The UK government applied an “unusual” level of pressure to ensure that Greensill Capital became an accredited lender under the government’s Covid lending scheme, according to Whitehall spending watcher.
The State Audit Office concluded in a report on the now collapsed supply chain finance company that the business department (BEIS) “repeatedly requested updates on the accreditation process” before the state-owned British Business Bank approved Greensill status.
The supervisor also found that the BBB, while seeking loans during the Covid-19 crisis, did not conduct detailed screening of lenders seeking accreditation.
“Unfortunately, it’s clear that some of this mess could have been avoided if Greensill had been carefully worked out in advance,” said Meg Hillier, a Labor MP and chair of the House of Commons State Accounts Committee. “There are important lessons for the government.”
The lender used the coronavirus-related business interruption loan scheme to provide eight loans totaling £ 400m to eight corporate entities affiliated with the GFG Alliance, a metallurgical group run by Sanjeev Gupta that is currently being investigated by the Serious Fraud Authority.
CLBILS regulations prohibited lending of more than £ 50 million through any financial company in the supply chain of any single company.
The NAO report first publicly confirmed the names of eight borrowers. reported according to the Financial Times. Theft disclosed In October 2020, several Gupta-related companies raised Covid loans through Greensill.
In March of this year, a commercial bank suspended the government guarantee for Greensill loans due to suspicions of violating the terms of the program.
Greensill, which crashed the same month, hired former Prime Minister David Cameron as a senior advisor. He lobbied dignitaries, including Chancellor Rishi Sunak, to try to change the rules governing CLBILS and the Bank of England’s separate Covid lending scheme in early 2020.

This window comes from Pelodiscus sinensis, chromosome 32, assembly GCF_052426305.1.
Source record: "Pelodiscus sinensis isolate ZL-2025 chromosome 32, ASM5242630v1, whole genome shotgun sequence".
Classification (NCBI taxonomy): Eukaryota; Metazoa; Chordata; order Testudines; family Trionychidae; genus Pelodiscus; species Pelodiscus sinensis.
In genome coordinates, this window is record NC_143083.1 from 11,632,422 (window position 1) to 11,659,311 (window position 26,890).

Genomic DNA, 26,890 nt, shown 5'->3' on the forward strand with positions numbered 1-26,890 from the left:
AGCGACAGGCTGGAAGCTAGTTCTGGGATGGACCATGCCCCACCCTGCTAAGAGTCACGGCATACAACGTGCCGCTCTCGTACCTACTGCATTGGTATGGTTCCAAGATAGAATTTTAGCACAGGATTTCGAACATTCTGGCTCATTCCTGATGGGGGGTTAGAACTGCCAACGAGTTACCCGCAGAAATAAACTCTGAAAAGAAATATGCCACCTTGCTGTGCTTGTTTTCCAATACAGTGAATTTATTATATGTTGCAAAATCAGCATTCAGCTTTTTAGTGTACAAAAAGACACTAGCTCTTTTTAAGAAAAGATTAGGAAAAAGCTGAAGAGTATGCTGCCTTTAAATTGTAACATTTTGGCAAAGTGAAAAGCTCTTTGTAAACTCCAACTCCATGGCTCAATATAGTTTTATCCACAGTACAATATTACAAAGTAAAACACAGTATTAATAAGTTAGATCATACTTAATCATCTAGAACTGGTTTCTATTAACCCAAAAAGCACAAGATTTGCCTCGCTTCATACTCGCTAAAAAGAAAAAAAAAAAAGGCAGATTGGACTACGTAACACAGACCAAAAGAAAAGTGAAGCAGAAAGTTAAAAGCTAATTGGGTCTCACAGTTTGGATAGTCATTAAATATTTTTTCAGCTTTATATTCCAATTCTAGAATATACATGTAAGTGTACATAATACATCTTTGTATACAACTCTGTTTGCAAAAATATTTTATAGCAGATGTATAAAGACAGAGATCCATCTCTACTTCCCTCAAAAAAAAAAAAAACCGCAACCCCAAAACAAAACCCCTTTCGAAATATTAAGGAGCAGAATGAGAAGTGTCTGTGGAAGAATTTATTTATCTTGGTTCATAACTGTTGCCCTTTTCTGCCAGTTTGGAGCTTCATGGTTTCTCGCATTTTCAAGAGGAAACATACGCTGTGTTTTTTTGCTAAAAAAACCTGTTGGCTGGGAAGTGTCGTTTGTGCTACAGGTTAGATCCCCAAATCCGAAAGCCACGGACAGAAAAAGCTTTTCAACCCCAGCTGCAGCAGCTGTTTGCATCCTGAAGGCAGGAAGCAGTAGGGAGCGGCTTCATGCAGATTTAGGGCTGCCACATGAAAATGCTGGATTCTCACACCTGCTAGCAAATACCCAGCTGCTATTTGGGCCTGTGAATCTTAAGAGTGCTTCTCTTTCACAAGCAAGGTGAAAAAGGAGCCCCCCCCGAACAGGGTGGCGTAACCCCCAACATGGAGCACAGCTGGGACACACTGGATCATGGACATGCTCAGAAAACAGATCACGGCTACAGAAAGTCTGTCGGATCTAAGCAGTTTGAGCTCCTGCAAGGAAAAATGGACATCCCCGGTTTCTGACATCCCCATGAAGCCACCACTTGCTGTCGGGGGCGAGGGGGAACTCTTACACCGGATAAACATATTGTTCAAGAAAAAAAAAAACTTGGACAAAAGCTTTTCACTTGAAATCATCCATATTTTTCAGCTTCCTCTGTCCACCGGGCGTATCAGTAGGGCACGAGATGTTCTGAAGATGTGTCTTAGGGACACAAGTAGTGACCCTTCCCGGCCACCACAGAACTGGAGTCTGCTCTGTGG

Although Cameron’s efforts were unsuccessful, Greensill eventually gained access to CLBILS for the benefit of the Gupta empire.
The NAO report showed that BEIS sent eight electronic inquiries about Greensill to the BBB over a period of 19 weeks. It also pushed the state bank to see if Greensill could be accredited to provide a loan of up to £ 200m per borrower, rather than a £ 50m limit.
The watchdog said the department told him that its interest was motivated “not specifically by Greensill, but by its ties to the steel industry” to ensure support for Liberty Steel, which is part of GFG.
BEIS told the NAO that they considered his approach “informal”, but they surprised the BBB.
“The bank informed us that the department sometimes requested information on the accreditation of specific lenders, including lenders of other steel companies, but described this level of institutional interest as ‘unusual’,” the NAO said in a statement.
BBB told BEIS that it does not want to prioritize Greensill at the expense of accrediting other lenders.
He rejected a request to lift the £ 50 million cap “due to Greensill’s regulatory status.” The lender, founded by Australian tycoon Lex Greensill, was not controlled by UK banking regulators.
More broadly, the NAO found that the BBB relied on information provided by potential lenders and on “post-accreditation audits”. … … not a preliminary check. “
The BBB took the accuracy of the information provided by Greensill at face value: “It did not check in detail to whom Greensill will lend,” the NAO said in a statement.
Catherine Lewis La Torre, chief executive of the BBB, welcomed the NAO’s comments that the bank had demonstrated “decision-making independence” and that it quickly took out loans that “allegedly violated the rules of the scheme.”
The BBB has granted 170 credit accreditations under three different Covid credit schemes, resulting in more than £ 75 billion in loans to more than 1.6 million businesses.